Body Movies

Body Movies

Relational Architecture 6

Body Movies transforms public space with interactive projections measuring between 400 and 1,800 square metres. Thousands of photographic portraits, previously taken on the streets of the host city, are shown using robotically controlled projectors. However the portraits only appear inside the projected shadows of the passers-by, whose silhouettes can measure between two and twenty-five metres depending on how close or far away they are from the powerful light sources positioned on the ground. A video surveillance tracking system triggers new portraits when all the existing ones have been revealed, inviting the public to occupy new narratives of representation.

Samuel van Hoogstraten’s engraving “The Shadow Dance” (Rotterdam, 1675) is the main source of inspiration for this work. Body Movies attempts to misuse technologies of the spectacular so they can evoke a sense of intimacy and complicity instead of provoking distance, euphoria, catharsis, obedience or awe.

 

Body Movies
Body Movies
Relational Architecture 6, 2001
“Body Movies” transforms public space with interactive projections measuring between 400 and 1,800 square metres. Thousands of photographic portraits, previously taken on the streets of the host city, are shown using robotically controlled projectors. However the portraits only appear inside the projected shadows of the passers-by, whose silhouettes can measure between two and twenty-five metres depending on how close or far away they are from the powerful light sources positioned on the ground.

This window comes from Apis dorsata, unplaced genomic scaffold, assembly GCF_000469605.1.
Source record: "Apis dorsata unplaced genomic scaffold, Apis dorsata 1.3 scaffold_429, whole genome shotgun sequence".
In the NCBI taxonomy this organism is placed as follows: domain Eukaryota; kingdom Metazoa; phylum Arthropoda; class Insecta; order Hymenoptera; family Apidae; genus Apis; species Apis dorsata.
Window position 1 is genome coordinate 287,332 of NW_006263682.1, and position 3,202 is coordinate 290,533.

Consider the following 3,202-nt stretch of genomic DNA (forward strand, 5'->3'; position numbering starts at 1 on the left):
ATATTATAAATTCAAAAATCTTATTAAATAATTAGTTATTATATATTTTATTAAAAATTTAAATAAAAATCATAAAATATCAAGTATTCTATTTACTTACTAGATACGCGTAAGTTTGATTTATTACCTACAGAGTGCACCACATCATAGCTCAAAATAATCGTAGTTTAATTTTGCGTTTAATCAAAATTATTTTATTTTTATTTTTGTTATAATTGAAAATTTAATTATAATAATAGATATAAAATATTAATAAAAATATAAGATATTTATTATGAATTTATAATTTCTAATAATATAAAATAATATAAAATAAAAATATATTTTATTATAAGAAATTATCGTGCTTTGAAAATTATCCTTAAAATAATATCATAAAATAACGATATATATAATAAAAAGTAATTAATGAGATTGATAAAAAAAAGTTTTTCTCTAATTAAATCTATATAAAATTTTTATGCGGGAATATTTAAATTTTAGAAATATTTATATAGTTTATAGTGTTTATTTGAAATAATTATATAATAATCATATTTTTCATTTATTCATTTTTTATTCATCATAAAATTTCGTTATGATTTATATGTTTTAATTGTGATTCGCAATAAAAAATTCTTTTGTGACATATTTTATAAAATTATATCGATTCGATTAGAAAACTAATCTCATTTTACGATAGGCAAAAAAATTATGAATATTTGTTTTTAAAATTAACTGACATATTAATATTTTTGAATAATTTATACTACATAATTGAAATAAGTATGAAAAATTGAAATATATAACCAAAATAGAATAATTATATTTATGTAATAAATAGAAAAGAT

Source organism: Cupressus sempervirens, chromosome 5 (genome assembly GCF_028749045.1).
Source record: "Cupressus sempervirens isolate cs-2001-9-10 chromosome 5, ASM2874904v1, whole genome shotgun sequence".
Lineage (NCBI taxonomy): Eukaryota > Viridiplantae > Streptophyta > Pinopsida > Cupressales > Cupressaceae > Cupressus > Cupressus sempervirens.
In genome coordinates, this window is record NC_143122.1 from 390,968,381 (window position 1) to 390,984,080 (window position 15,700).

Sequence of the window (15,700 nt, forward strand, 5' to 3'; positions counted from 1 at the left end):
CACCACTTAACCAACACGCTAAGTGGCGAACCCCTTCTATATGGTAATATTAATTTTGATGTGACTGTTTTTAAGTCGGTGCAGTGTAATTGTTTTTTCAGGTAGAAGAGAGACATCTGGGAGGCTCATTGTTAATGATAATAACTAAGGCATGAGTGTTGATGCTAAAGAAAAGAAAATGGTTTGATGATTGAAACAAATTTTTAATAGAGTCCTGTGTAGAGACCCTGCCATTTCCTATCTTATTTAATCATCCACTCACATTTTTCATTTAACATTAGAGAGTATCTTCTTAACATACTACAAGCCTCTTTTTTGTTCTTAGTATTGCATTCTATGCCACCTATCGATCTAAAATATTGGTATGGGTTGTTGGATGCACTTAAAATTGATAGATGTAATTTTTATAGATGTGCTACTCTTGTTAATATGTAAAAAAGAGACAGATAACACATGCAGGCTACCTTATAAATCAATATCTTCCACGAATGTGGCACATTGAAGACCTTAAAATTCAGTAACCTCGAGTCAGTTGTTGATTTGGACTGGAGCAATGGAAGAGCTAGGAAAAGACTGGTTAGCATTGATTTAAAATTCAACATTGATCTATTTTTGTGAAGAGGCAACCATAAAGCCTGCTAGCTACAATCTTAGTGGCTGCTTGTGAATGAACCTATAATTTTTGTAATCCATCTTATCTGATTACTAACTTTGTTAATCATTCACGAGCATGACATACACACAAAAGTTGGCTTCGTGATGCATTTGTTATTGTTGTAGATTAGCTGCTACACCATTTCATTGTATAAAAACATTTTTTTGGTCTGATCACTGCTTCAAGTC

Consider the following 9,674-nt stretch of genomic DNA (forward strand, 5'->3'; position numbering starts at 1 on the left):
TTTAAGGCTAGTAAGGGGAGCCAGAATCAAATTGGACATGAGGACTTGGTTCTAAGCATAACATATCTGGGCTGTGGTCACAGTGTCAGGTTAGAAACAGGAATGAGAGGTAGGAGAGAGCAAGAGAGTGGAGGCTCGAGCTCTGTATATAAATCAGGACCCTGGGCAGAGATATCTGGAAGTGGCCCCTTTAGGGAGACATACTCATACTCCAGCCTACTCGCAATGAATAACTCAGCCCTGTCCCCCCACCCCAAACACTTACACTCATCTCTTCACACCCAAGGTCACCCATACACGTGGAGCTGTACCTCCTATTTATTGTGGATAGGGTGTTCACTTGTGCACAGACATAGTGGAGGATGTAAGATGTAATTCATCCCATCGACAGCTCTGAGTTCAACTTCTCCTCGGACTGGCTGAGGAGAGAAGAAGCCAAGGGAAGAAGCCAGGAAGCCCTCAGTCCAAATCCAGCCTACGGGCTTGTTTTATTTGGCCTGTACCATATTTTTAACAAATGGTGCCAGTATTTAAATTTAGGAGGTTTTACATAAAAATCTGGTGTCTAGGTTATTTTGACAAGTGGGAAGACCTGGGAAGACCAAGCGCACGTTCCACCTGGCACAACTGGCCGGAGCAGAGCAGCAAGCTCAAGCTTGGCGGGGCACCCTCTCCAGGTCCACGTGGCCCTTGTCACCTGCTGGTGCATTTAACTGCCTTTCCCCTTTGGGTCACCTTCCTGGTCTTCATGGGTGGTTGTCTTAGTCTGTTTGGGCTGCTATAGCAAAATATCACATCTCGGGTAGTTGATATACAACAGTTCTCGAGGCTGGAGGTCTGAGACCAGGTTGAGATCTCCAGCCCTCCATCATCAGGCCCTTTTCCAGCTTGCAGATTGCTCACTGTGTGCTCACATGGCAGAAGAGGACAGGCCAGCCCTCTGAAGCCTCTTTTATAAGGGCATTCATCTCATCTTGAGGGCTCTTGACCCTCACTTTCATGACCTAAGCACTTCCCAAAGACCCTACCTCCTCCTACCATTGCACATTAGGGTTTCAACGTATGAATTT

Rafael Lozano-Hemmer
«Body Movies»

«Body Movies» is a «Relational Architecture» installation created by Mexican-Canadian artist Rafael Lozano-Hemmer. Thousands of portraits, taken on the streets of the cities where the project is shown, are projected on a giant screen or façade using elevated robotically-controlled projectors. However, the portraits are completely washed out by powerful xenon light sources placed at ground level. When people cross the square their shadows appear on the screen and the portraits are revealed within them. The shadows and portraits generate a play of reverse puppetry and embodied representation. Silhouettes measure between 2 and 30 metres high, depending on how far participants are from the screen.

A camera-based tracking system monitors the location of the shadows in real time. The computer vision interface, which is shown and explained on the site, triggers quiet feedback sounds when a shadow and a portrait match in scale. When the shadows have revealed all the portraits in a given scene, an automatic command is issued to change the scene to the next set of portraits. This way the people on the square are invited to match different representational narratives. Over 60 people may take part at any given time, creating a collective experience that nonetheless allows discrete individual participation.

The shadow interface is a direct reference to Samuel van Hoogstraten’s engraving «The Shadow Dance» which appears in his book «Inleiding tot de Hogeschool der Schilderkunst.» This print, made in Rotterdam in 1675, shows a minute source of light placed at ground level and the shadows of actors taking on demonic or angelic characteristics depending on their size. The optical devices deployed by Dutch masters of trompe l’Oeil and anamorphosis are the starting point for a piece interested in investigating the crisis of urban self-representation. The piece attempts to create an anti-monument of alien presence and embodied relationships.


«Body Movies» is the sixth in the series of “relational architecture” installations that Rafael Lozano-Hemmer has designed for cities in Europe and America for the past ten years. These interactive interventions have been exploring the intersection between new technologies, public space and performance art. «Body Movies» was originally commissioned by V2 organization in Rotterdam for the Cultural Capital of Europe 2001 Festival.

 

 

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